Superintendent of Lindbergh Schools expresses his condolences to Joplin

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\”My heart goes out to Joplin, and I know that all educators … and all Missourians are feeling the same way.\” – Lindbergh Schools Superintendent Jim Simpson

By EVAN YOUNG

News of the devastating tornado that tore through Joplin over the weekend hit especially close to home for Lindbergh Superintendent Jim Simpson, who got to know the community well as the head of its school district for seven years.

Simpson on Monday expressed his condolences to those affected by the previous day’s storm and said Lindbergh Schools was “ready to help in any way we possibly can.”

“This is so far off the map of normal. It’s so hard to put it in perspective in terms of what’s occurred there,” Simpson said. “It’s very humbling when you know so many people and you know that their lives are forever changed … It really hits home.”

The tornado struck Joplin shortly before 6 p.m. Sunday, carving a path of destruction more than 7 miles long and three-quarters of a mile wide, with winds estimated at more than 200 mph, according to the National Weather Service.

The weather service on Tuesday upgraded the tornado to a category EF-5 storm — the highest category available — after issuing a preliminary rank of EF-4.

As of late Tuesday, 122 people were reported dead and 750 others were injured.

Simpson, who served as superintendent of the Joplin R-VIII School District before coming to Lindbergh in 2008, said he has been trying — with great difficulty — to contact friends, neighbors and colleagues to see if they’re safe.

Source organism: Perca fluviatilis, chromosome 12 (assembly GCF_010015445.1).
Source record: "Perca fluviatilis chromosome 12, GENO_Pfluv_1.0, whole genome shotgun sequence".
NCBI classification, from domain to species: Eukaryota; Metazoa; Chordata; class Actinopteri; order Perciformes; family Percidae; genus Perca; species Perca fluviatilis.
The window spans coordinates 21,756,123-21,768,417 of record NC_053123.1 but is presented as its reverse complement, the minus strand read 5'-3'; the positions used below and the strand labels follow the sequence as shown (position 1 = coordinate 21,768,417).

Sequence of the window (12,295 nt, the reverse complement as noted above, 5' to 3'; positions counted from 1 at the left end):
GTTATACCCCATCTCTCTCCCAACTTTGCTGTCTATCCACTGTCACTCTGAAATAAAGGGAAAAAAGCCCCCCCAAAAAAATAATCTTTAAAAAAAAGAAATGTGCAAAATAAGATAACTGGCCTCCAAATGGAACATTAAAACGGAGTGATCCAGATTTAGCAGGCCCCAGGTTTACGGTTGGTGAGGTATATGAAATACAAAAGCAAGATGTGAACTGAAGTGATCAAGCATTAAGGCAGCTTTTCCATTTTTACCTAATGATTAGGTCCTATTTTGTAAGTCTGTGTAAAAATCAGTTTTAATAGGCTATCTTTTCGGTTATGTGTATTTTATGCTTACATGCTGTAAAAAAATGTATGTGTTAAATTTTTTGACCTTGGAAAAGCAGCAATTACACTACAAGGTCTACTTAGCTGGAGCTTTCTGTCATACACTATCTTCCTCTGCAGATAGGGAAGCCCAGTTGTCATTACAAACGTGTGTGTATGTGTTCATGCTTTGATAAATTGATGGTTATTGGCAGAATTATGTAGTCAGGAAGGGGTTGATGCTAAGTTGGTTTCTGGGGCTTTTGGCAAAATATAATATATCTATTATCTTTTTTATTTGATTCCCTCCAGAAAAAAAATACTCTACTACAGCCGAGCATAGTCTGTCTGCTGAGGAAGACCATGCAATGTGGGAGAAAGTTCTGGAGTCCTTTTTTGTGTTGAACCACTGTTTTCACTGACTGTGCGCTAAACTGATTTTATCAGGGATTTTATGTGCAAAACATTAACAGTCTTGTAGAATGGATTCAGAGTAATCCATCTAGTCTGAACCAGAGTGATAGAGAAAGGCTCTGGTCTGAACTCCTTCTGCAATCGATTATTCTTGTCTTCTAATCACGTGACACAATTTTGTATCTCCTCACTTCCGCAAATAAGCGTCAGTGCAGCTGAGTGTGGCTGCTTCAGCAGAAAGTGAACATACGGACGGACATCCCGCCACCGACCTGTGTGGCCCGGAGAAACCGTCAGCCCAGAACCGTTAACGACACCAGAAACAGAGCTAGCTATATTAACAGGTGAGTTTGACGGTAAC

Those he’s reached are “in shock” and “horrified,” he said.

Simpson said he didn’t yet know if any acquaintances had been killed or injured in the storm but added, “There’s no doubt that I will, because the numbers are that big.”

The superintendent’s former house in Joplin withstood the storm, but the same cannot be said for many of the buildings in his former school district.

Joplin High School, which Simpson said underwent a “total remodeling” during his tenure, was destroyed.

An elementary school, vocational school and the school district’s administration building are gone. A new middle school lost its roof.

Joplin’s enrollment is roughly 2,000 students greater than Lindbergh’s, but the two districts’ high schools are similar in size, Simpson said.

In addition, his successor in Joplin, Superintendent C.J. Huff, is, like Simpson, in his third year as the district’s leader.

“As a superintendent you have to put it into perspective, because we’ve had some tornadoes in St. Louis County. We’ve had one actually in our school district, in Sunset Hills,” Simpson said, referring to a storm that blew through the area on New Year’s Eve. “But no school building was damaged … here you have a school district of 7,600 students, and … their district has taken such a blow that as an educator I think to put it in perspective again for St. Louis County: What school district in St. Louis County could sustain such a blow and be ready to teach in August?

“And that’s the challenge that I think Joplin now faces is … how do they get back on their feet? There’s certainly wonderful leadership and support down there and they’ll do all that they can, but it is a challenge that I think humbles us all when we think that one of our cities in Missouri has taken such a destructive blow.”

The Lindbergh superintendent added, “My heart goes out to Joplin, and I know that all educators … and all Missourians are feeling the same way.”

For information about making a donation or volunteering in Joplin, contact United Way 2-1-1 by dialing 211 or (800) 427-4626, or by visiting

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